I’ve made momos every-day the past couple of days, they’ve been such a huge hit. I made a small batch of chicken momos as appetizers for the Sarakku party (Booze party) last weekend as I wasn’t sure all of them would like it. But surprise, the chicken momos were gone in a flash and they wanted more. I made a vegetarian version of the momos which went a little slow as most of them were non-vegetarians but the vegetarian momos were good too. These chicken momos are quite easy to make in that there are no complicated techniques and you can’t really go wrong with it unlike a genoise cake that I screwed up pretty spectacularly last weekend. You see, the last few days I’ve been cooking up a storm, mostly good with a few disasters thrown in. I quite enjoyed pleating up the momos into little round bags, but it takes some time. I couldn’t click the momos the day of the party; it was crazy. I made them again the next day by popular demand and managed to photograph them.
The chicken filling is super easy to make and is delightfully fresh and flavourful. The freshly minced ginger and garlic add loads of flavour and punch to the chicken. Use fresh ginger (not the hard, dried ones) for maximum flavour. Finish with chopped spring onions to give that Chinese-food touch. I made the filling the previous night and put it in the fridge. It keeps well for 3-4 days. If you have the filling ready, it is that much more quicker to make momos. I am sending these chicken momos to Srivalli’s Blogging Marathon for the theme – “Dallying with Dumplings”. Now you know why I made momos for the party last weekend. Menus will now be centred around the blogging challenges that I take up and my family will have to endure. This time they’re not complaining though.
Prep time: 20-30 mins
Cooking time: 10 mins
Makes: 20 Momos
Ingredients – For the filling
Minced Chicken – 250 gm
Cabbage – 4 tbsp shredded fine
Ginger – 2 tbsp minced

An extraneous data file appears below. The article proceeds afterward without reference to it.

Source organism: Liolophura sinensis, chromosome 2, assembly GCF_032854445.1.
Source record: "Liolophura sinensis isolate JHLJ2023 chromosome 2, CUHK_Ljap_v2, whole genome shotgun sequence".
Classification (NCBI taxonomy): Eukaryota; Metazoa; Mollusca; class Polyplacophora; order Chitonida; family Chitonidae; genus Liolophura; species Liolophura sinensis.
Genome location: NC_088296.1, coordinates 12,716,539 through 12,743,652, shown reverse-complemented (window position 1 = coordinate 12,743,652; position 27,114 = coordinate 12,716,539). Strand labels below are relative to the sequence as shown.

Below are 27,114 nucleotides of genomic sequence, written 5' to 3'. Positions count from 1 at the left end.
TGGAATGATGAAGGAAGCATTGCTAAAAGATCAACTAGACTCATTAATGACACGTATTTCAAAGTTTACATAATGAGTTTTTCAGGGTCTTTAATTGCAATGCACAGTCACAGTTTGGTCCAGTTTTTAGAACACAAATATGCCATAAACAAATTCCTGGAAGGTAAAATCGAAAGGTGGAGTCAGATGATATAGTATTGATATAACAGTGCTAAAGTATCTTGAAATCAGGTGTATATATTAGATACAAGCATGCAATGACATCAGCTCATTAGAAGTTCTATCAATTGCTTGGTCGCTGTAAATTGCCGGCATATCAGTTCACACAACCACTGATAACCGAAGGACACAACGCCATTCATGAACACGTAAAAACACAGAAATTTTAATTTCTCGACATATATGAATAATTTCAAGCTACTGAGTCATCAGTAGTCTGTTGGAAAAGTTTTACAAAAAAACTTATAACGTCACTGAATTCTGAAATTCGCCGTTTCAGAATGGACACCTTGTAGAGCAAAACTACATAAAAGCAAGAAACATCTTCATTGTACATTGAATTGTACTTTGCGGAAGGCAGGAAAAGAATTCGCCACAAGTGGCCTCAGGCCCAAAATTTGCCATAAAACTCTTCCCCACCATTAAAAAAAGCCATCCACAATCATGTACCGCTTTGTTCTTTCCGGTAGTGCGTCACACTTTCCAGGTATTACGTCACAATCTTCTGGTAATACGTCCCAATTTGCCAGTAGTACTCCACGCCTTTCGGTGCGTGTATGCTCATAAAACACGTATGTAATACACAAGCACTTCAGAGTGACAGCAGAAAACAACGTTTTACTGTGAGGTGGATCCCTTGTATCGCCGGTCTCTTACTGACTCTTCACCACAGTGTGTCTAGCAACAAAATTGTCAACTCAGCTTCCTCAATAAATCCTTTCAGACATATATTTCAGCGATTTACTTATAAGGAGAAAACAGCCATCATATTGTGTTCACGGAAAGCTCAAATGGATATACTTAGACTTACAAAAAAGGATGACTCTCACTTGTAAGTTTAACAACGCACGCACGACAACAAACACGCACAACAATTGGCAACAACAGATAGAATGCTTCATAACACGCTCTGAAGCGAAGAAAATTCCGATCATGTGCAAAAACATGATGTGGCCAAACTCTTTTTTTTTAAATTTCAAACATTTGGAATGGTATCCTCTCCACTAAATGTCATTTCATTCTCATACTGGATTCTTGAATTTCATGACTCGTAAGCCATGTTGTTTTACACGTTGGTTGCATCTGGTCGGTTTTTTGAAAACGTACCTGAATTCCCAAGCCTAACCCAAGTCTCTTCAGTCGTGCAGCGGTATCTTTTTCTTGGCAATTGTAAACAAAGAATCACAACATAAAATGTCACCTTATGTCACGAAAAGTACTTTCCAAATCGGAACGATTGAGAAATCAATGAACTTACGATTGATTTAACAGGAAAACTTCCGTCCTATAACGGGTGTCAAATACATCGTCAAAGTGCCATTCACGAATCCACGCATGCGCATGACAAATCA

Garlic – 2 tbsp minced
Onion – 1 medium finely chopped
Soy sauce – 1-1/2 tsp
Green chilli sauce – 2 tsp
Salt to taste
Black Pepper powder – 2 tsp (adjust)
Spring onions – 2-3 finely chopped (green & white separated)
Oil – 2 tbsp
Ingredients – For the cover
Maida – 1 cup
Salt to taste
Water as necessary
Oil – 1 tbsp
1. Mix Maida and salt in a medium bowl, make a well in the centre, add water little at a time and mix well. When it all comes together, knead well into a soft, smooth dough. Then add the oil and knead again for a minute. Cover the bowl with a plate and let rest while for about 15 minutes or more.
2. To make a filling, heat oil in a kadai/skillet. When hot add the chopped onions and white or pink part of the spring onions. Reserve the green part of the spring onions for the garnish. When the onions turn translucent, add the minced garlic and ginger and sauté for a minute. Then add minced chicken and shredded cabbage and mix well. Add soy sauce, chilli sauce, salt and black pepper powder and mix well. Cook covered for 8-10 minutes till the chicken is cooked through.
3. Open, mix well, taste and adjust seasoning. Let cook for another 1-2 minutes uncovered. Switch off. Add the green part of the spring onions and mix well.
4. To make the momos, pinch a small ball of dough and roll out with a rolling pin into a small disc about the size of a poori. To make perfect uniformly sized rounds, use a metal lid with sharp edges to cut off discs from your rolled out dough. Keeping the disc on the rolling board, place a tablespoon of filling in the centre of the disc and bring together the edges of the disc towards the centre and pleat like you would a saree. Pinch closed the pleated ends together at the centre. Repeat with the remaining dough and filling.
5. Place in a single layer in a bamboo basket or idli steamer and steam for 8-10 minutes. Serve hot with tomato sauce or chilli-garlic sauce.
1. To quicken the rolling out process, roll out a big ball of dough into any hideous shape (it doesn’t matter) and then using the metal lid cut out several discs at one shot.
2. You could try other shapes like the crescent shaped or triangular samosa shaped momos as well.
3. The bamboo basket usually fits well inside a kadai or idli steamer. Pour about a cup of water into the kadai or steamer and place the bamboo basket on top. The basket should fit snugly into the kadai or steamer but not touch the water. The bamboo basket has a slotted base through which the steam enters. Alternately you can use an idli or idiappam steamer as well.
4. To avoid the momos sticking to the surface, line the surface with parchment paper, or lightly oiled banana leaf.
Check out the Blogging Marathon page for the other Blogging Marathoners doing BM#30